Whatever that meant.

Once, trying to be clever, I wrote on a page of my exam, "On the next shit," meaning "sheet." The science teacher gave me an F. There were other, similar, screwups. When a boy I liked who flipped burgers with me at Wendy's asked me to "see a show," I didn't understand what he was asking me. Just in case, I said "no" quite enthusiastically. Years later, I remembered the exact words and felt sad for both of us.

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Eventually, as time went on, my English improved enough that I was able to communicate with people, and I made a new friend — another Polish girl who was also an outcast due to her mean nature. She loved to offend people; her primary language was neither Polish nor English, but Sarcastic. I became her minion and trailed behind her to parties where we would drop acid or smoke pot and drink beer. I hated pot and acid, but beer made me more confident and miraculously made me speak English much better — or so I thought. Either way, with my new skills and false confidence I was able to talk to boys and started going on dates. My first serious boyfriend was a skater who was also a small-time drug dealer and further helped me to shed my loser status.

I changed schools, too, from my Catholic school to a public one, where I reinvented myself as "goth." I hung out in parking lots and smoked cigarettes and rolled my eyes when I couldn't recall how to say things. That was acceptable, and in my senior yearbook I had lots of signatures, some with declarations that I was a "cool cat" and that it was great to know me.

I changed schools, too, from my Catholic school to a public one, where I reinvented myself as "goth."

By the end of high school, my reading and understanding of English was fluent enough that I managed to get into my top-choice university to study psychology. I survived the next four years on B's and C's with an occasional A. In my third year, while studying for a statistics exam, I wrote a short story about a man who gets killed by a vending machine and submitted it to a fiction contest at our university newspaper. It was accepted, and people talked about it. I barely passed the statistics exam, but I now had an idea about what it was that I was really good at: language.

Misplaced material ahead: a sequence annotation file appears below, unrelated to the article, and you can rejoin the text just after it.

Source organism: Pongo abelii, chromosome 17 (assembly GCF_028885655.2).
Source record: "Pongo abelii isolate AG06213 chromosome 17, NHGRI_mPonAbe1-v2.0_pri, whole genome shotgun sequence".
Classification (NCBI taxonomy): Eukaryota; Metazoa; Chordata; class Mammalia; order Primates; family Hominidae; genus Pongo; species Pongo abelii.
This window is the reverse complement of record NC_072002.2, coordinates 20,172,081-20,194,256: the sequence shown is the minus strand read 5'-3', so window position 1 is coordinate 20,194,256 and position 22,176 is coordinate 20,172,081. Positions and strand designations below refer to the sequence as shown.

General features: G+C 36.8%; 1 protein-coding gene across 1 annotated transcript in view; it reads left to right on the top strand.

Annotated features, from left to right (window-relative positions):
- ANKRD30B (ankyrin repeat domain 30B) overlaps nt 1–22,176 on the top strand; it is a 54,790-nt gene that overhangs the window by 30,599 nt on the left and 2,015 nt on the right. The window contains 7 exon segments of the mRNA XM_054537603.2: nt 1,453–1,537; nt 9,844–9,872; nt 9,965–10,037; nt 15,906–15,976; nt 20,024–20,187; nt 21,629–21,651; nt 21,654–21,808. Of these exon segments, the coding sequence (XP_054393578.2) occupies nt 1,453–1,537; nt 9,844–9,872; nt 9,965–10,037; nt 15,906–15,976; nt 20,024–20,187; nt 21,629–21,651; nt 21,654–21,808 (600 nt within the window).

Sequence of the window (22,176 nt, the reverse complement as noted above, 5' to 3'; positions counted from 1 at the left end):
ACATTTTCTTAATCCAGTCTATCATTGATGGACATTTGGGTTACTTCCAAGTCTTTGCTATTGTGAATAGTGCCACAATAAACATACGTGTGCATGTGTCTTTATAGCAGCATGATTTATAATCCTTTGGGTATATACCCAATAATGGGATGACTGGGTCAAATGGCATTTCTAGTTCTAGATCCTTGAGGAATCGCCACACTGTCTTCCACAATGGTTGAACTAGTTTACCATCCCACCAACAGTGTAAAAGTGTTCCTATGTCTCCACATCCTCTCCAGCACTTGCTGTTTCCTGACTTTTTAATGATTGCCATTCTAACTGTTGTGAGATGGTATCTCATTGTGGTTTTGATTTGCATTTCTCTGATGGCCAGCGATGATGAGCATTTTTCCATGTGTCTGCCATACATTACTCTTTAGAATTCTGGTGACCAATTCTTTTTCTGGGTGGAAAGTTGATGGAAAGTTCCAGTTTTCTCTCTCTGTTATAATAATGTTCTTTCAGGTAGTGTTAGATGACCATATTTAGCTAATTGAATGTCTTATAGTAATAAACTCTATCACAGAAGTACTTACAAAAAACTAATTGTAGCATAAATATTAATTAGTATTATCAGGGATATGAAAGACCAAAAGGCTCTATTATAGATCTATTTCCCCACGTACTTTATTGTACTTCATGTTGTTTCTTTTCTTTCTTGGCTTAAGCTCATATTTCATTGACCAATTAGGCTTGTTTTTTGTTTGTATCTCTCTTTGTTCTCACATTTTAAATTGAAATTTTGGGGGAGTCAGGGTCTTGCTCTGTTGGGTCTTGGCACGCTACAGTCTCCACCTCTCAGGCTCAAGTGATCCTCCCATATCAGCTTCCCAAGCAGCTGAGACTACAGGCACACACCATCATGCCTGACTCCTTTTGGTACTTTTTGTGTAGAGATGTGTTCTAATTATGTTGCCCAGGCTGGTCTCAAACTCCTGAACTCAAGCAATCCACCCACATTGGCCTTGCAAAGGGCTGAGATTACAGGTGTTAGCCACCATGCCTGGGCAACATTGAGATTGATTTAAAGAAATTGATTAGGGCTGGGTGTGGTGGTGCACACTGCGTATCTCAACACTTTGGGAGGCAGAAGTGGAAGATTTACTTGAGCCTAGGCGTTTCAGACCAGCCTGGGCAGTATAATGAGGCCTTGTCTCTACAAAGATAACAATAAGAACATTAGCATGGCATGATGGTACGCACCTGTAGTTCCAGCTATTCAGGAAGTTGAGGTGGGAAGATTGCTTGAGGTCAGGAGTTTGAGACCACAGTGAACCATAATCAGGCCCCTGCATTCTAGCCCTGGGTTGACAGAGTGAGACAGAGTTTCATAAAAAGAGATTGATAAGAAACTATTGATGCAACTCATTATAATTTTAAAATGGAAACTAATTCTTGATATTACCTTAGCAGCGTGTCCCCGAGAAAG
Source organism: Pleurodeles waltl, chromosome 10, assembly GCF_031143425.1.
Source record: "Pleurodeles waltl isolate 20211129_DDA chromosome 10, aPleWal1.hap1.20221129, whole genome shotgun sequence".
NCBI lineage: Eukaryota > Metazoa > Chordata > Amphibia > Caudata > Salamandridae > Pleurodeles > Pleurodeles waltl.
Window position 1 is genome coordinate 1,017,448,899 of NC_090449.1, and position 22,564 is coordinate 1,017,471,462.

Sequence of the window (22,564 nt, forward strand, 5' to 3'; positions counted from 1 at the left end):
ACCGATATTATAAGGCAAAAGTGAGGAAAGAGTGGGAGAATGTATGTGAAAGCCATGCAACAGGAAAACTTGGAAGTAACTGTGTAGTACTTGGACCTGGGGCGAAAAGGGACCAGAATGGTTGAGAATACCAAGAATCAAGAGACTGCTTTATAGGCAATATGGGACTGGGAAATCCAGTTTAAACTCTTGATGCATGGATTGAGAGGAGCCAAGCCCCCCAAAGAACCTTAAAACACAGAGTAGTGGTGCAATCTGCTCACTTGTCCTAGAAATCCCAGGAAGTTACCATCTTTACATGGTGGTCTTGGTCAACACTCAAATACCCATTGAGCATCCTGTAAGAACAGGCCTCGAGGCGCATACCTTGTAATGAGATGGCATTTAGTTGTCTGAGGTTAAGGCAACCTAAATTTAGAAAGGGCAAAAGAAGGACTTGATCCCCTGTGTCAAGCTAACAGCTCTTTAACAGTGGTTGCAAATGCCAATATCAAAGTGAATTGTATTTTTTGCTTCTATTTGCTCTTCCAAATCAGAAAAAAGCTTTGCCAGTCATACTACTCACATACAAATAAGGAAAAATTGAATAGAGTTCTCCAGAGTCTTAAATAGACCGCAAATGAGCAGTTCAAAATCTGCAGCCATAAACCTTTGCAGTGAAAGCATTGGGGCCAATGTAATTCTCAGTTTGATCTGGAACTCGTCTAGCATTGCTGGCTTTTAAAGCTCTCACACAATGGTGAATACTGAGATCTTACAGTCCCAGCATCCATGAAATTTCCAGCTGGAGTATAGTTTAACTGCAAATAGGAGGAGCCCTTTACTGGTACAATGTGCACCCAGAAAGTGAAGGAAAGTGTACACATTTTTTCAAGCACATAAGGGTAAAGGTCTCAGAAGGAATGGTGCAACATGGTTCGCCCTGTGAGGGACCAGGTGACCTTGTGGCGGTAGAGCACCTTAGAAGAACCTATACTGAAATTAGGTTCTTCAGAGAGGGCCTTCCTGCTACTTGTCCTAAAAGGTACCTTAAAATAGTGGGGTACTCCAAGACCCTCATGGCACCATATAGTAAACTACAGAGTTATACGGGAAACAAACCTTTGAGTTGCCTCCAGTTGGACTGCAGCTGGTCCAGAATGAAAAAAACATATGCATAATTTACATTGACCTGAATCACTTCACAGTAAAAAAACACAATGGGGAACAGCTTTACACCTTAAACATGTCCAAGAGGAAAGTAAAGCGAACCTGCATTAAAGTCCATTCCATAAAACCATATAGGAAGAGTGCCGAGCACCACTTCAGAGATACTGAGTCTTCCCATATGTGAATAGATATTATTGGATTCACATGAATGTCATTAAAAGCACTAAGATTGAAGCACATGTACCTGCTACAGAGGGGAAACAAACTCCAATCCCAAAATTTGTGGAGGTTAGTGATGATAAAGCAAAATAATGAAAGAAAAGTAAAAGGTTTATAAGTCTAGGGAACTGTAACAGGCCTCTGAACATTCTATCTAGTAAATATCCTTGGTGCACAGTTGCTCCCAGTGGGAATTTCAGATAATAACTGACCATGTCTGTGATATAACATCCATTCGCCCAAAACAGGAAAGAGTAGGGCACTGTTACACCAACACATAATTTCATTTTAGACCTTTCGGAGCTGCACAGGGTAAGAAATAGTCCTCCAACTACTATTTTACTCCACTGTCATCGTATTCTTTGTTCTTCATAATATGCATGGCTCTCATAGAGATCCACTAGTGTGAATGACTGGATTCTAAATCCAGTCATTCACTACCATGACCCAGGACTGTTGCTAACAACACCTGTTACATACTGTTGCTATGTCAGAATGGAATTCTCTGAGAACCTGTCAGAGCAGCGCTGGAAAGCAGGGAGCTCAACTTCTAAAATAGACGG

As I progressed in my career as a writer, I realized that language is not something that's for pleasing other people, or about fitting in. It's about expressing something much more elemental. People have asked me what language I think in. But that's like trying to define what home is, what dreams are, how you dream. After I emigrated from Poland, I had one recurring image in my head. Cobblestones. What I see is my feet walking on cobblestones on the way to the church where I had my first communion. I don't care about the communion anymore, but the cobblestones vision still hurts, still makes my chest seize. Whenever I meet someone who has immigrated to Canada, I wonder about his or her country. What are they missing? Cobblestones? A white-sand beach? Favelas? Gargoyle sculptures? Music? Unpaved roads? The entire city of Lisbon?

I have two homes.

I write in one.

The other one is my soul.

Jowita Bydlowska is the author of a memoir, Drunk Mom, and a novel, GUY.